HARD TIME After almost 17 years behind bars, Joe Donovan's spirits are still high, despite increasingly slim odds he'll ever be released.
When he was 17 years old, Joseph Donovan made the first of two stupid, and even reckless, mistakes. On the evening of September 18, 1992, in a brutish act of machismo, the East Cambridge native and minor-league delinquent punched out Norwegian MIT student Yngve Raustein. Tragically, seconds after he flattened the unsuspecting Norseman (and unbeknownst to Donovan), Raustein was set upon by a sociopathic acquaintance of Donovan's, who stabbed him to death.
Though the remorseful Donovan, by his own account then and now, acted like "an idiot" on that warm late-summer evening, and as inhumane as his actions that night were, he is not a murderer. Still, the quandary he found himself in led to his second mistake: Donovan spurned a plea deal with the Middlesex District Attorney and opted to go to trial to clear himself of any connection to the murder. Had he taken the deal, he would have been released last year (about five years after the actual murderer, Shon McHugh, was himself released). Instead, Donovan fought the law and lost. For that mistake, almost 17 years later, under the felony-murder rule — also known as the joint-venture doctrine, which holds all culprits equally guilty if a homicide occurs during the commission of a felony — Donovan is still wearing a gray jump suit at the Old Colony Correctional Center in Bridgewater, serving a life sentence with no possibility of parole.
Donovan, now 34, has several advocates working on his behalf, but, as one family friend puts it, his chances of receiving a new trial are as likely as a quarterback completing a 100-yard Hail Mary pass — even though the judge who handed him his sentence now believes it is unjust. Donovan realizes that, though he was an aggressive thug that afternoon, unless he can get the justice system to look at his case, which it has thus far been unwilling to do beyond the standard appeals process, he will spend the rest of his life in jail for punching someone in the face.
NOT JUST ANOTHER WALK IN THE PARK
The morning of Friday, September 18, 1992, started with minor heartbreak for Joe Donovan. His summer sweetheart, Liza, dumped him following an argument at Cambridge Rindge and Latin, where the two were first-semester seniors. The break-up was hurtful, but Donovan was charming enough to easily befriend girls, and rebounded immediately, making plans to meet a girl named Amy after school. Their later rendez-vous at her apartment featured typical teenage behavior; the two watched television, smoked a joint, and fooled around until Donovan walked home for dinner.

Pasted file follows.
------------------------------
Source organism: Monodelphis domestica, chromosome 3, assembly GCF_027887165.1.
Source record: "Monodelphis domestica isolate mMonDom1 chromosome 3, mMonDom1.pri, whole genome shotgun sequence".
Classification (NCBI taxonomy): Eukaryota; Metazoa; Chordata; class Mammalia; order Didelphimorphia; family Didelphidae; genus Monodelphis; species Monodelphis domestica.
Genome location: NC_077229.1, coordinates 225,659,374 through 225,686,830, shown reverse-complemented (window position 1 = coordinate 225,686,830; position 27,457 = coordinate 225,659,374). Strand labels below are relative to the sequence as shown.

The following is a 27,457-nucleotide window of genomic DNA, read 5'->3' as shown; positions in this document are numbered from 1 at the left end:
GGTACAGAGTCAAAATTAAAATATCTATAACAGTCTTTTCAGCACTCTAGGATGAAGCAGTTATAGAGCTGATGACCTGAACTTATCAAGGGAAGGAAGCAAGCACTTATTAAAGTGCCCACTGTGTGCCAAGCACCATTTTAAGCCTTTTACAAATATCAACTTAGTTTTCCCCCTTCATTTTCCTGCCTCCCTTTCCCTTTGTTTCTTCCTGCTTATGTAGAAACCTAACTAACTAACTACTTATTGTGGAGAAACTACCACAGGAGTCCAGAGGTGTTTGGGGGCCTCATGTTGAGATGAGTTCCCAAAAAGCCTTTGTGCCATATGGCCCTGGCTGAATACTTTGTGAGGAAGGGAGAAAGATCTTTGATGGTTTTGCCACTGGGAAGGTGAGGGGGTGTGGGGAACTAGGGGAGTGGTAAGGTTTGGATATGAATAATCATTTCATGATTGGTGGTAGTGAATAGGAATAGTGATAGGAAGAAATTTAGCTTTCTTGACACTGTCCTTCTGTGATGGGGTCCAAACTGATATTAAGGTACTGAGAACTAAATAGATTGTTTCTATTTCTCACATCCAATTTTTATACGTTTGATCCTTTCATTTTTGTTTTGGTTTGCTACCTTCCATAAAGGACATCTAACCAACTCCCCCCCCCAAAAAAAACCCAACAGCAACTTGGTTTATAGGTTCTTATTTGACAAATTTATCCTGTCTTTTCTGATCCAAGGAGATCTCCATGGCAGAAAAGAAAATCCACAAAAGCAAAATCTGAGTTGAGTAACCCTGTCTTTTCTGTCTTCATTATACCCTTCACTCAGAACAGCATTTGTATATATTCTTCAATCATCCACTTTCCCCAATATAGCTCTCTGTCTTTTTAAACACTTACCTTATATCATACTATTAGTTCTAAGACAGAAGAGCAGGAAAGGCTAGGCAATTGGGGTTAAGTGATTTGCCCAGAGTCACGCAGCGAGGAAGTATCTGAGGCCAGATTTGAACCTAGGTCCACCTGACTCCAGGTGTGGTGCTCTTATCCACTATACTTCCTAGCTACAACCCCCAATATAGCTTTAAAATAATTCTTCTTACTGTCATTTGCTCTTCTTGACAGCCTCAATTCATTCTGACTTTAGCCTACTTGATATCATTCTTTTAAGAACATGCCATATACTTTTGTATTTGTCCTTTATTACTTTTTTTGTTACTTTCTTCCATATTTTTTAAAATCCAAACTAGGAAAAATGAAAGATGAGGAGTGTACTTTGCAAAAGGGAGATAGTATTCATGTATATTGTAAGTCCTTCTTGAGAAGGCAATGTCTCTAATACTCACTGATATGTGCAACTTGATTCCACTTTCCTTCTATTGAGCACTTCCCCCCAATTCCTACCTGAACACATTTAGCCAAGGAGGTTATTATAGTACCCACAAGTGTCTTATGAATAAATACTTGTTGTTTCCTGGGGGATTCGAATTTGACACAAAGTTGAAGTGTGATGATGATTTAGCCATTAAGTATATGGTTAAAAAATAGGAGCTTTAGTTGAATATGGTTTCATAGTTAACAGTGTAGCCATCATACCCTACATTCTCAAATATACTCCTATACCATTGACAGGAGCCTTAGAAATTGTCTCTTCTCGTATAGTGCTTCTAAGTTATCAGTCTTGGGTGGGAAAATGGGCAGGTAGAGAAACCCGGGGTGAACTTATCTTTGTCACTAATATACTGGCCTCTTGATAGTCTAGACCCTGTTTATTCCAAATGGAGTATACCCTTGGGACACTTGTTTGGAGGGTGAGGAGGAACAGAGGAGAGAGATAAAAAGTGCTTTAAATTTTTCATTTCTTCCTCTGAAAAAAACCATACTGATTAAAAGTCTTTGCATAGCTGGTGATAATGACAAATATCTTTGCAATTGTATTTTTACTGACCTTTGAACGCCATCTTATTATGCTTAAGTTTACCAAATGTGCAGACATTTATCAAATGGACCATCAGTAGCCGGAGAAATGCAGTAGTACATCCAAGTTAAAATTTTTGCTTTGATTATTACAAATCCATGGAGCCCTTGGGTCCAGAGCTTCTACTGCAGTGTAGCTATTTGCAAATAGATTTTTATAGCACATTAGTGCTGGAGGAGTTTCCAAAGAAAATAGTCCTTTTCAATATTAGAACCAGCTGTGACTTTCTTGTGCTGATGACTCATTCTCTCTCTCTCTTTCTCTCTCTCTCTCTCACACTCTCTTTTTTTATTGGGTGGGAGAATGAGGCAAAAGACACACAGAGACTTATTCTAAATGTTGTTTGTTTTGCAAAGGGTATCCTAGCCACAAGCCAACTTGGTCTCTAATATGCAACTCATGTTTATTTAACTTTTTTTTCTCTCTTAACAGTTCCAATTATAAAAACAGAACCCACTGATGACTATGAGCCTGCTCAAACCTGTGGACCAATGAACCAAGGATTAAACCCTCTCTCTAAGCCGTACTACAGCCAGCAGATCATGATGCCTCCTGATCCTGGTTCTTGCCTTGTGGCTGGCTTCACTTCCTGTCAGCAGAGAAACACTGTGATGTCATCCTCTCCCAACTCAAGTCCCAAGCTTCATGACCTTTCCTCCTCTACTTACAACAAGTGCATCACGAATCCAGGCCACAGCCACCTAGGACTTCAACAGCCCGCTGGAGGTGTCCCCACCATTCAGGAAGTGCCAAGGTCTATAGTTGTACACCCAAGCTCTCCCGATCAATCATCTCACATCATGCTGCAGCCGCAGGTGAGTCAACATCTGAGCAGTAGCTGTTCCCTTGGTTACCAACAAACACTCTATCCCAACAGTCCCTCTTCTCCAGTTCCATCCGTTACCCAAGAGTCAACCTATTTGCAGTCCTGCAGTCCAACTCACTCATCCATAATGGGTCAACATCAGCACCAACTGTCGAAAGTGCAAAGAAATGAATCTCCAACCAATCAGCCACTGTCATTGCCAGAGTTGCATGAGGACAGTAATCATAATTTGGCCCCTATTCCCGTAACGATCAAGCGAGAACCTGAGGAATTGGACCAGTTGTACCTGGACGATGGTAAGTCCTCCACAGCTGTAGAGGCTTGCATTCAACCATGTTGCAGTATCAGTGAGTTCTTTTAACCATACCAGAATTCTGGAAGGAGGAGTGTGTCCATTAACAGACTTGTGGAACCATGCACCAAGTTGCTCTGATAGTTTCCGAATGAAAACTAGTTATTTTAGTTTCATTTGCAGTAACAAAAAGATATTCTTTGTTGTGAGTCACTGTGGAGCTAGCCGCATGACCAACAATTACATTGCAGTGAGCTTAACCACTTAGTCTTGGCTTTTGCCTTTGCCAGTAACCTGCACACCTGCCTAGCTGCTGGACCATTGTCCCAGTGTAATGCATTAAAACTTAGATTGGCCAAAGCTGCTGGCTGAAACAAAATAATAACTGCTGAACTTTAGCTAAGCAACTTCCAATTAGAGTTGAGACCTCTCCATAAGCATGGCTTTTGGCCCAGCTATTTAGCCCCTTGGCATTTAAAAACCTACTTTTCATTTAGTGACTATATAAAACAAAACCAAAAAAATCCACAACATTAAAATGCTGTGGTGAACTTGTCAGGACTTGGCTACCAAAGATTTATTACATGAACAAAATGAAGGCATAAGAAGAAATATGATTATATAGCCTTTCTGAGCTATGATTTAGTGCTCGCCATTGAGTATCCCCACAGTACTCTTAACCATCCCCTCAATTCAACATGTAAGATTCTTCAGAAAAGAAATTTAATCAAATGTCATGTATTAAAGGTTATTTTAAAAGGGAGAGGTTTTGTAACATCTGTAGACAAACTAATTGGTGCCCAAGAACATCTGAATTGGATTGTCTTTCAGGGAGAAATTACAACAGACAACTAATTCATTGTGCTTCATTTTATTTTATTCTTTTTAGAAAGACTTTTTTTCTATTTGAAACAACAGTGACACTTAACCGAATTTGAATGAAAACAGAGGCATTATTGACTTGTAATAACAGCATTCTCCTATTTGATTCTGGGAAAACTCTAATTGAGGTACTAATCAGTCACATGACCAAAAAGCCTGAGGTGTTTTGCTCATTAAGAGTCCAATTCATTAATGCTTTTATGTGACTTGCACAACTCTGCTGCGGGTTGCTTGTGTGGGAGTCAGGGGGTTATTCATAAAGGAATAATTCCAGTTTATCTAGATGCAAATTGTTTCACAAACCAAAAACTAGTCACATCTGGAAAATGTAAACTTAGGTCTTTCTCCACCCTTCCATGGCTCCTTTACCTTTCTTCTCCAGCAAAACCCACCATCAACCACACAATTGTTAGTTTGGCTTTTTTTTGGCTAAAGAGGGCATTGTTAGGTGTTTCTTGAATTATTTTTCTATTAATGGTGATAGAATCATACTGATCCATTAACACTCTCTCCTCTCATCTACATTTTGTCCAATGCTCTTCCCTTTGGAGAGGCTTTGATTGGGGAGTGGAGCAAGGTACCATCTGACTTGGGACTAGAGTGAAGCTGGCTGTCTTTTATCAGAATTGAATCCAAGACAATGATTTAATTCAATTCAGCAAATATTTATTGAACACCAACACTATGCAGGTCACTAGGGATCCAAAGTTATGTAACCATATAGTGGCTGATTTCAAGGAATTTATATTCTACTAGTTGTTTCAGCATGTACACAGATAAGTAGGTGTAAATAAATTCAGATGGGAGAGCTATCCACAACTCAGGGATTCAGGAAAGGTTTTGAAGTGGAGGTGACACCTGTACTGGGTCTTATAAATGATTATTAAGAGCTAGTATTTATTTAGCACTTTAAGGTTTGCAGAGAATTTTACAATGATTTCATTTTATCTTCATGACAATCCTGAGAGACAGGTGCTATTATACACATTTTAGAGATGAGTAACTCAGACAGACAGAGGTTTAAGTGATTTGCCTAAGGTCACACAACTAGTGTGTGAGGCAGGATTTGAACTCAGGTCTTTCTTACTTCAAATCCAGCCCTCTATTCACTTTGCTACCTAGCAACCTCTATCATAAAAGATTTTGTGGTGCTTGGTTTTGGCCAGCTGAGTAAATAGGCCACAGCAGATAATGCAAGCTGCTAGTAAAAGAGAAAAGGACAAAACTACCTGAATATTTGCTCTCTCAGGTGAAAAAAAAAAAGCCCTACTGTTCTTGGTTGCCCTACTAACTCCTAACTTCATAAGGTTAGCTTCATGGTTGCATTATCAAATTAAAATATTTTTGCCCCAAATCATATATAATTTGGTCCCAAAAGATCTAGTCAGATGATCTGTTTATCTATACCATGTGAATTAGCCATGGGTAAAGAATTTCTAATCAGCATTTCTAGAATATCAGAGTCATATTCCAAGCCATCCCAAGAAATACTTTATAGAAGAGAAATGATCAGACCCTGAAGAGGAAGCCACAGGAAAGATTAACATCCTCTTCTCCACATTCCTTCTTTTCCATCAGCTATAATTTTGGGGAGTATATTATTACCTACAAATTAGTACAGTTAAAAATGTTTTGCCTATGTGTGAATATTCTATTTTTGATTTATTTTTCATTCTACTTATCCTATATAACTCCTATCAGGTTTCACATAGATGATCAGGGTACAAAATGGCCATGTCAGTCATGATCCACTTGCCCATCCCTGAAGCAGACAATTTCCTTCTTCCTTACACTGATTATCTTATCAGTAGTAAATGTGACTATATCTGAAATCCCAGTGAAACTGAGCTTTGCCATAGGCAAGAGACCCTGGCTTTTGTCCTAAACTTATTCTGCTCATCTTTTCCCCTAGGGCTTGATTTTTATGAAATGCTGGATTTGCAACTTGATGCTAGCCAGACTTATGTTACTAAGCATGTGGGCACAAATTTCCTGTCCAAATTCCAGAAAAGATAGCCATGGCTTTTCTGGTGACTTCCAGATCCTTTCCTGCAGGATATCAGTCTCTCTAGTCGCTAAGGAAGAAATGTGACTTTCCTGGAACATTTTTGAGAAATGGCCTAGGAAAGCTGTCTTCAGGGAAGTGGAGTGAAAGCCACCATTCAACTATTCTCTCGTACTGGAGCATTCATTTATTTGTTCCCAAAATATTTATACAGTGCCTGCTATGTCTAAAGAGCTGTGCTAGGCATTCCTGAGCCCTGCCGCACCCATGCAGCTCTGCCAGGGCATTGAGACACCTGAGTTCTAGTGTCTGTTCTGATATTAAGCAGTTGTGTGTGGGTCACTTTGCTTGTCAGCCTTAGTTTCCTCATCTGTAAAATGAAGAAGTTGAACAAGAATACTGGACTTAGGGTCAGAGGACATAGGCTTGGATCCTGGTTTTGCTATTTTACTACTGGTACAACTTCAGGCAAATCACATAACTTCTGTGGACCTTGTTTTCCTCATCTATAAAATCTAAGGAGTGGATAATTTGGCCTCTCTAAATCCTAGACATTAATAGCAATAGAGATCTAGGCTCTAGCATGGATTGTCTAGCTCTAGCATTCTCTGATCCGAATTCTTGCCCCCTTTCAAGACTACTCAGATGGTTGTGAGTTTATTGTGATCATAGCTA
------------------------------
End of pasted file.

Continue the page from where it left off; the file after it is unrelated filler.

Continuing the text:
Donovan's family on his mother's side congregated every Friday evening. His grandmother — who lived above the apartment that he and his mother, Mary, rented — was the house cook, and every week his aunt and uncle joined them for dinner. That autumn evening, they ate spaghetti and meatballs with shrimp sauce. Donovan still remembers it vividly nearly two decades later, because it was the last meal he had with relatives at a proper dining-room table.
After dinner, Donovan laid down for what he intended to be a quick nap. He had promised to call some friends around 7 pm but overslept. When he woke up at 8 pm and couldn't reach anyone — not Kevin, not Eric, not Robert — he walked into the dusk to find them. He knew that his homeboys were not at a dance happening at Rindge and Latin — that wasn't their scene — but that was his only lead.
Donovan's first stop was Costa Lopez Taylor Park, his regular hangout just steps away from his Charles Street home. He had spent most of the recent summer months with his father, Joe Sr., just over I-93 in Charlestown, but Donovan still thought he knew where his friends might be hanging. With no luck at Taylor, he walked one block to Hurley Park, and then another block and a half to Ahearn Field, behind Kennedy Longfellow Elementary School on Spring Street. There, he ran into fellow East Cambridge natives Alfredo Velez and Shon McHugh (who Donovan claims he barely knew) drinking 40-ounce bottles of beer.
Though McHugh was a little more than a year younger than Donovan — and a mere 120 pounds, or 50 pounds lighter than Donovan — he was hardly intimidated by bigger guys. A few months before, the five-foot, two-inch sophomore staved off a group of kids who jumped him at an East Cambridge party, and days later bought a knife at Faneuil Hall for protection. Among friends, McHugh was known as an insecure street punk with a Napoleon complex; he earned that reputation two years earlier by assaulting a man with a metal bicycle seat when the victim had caught him stealing tire-valve caps, an act that landed him on probation. He was also known by some to have an amoral disregard for life; his first victim was a cat that he threw into the air and caught on his pocket blade.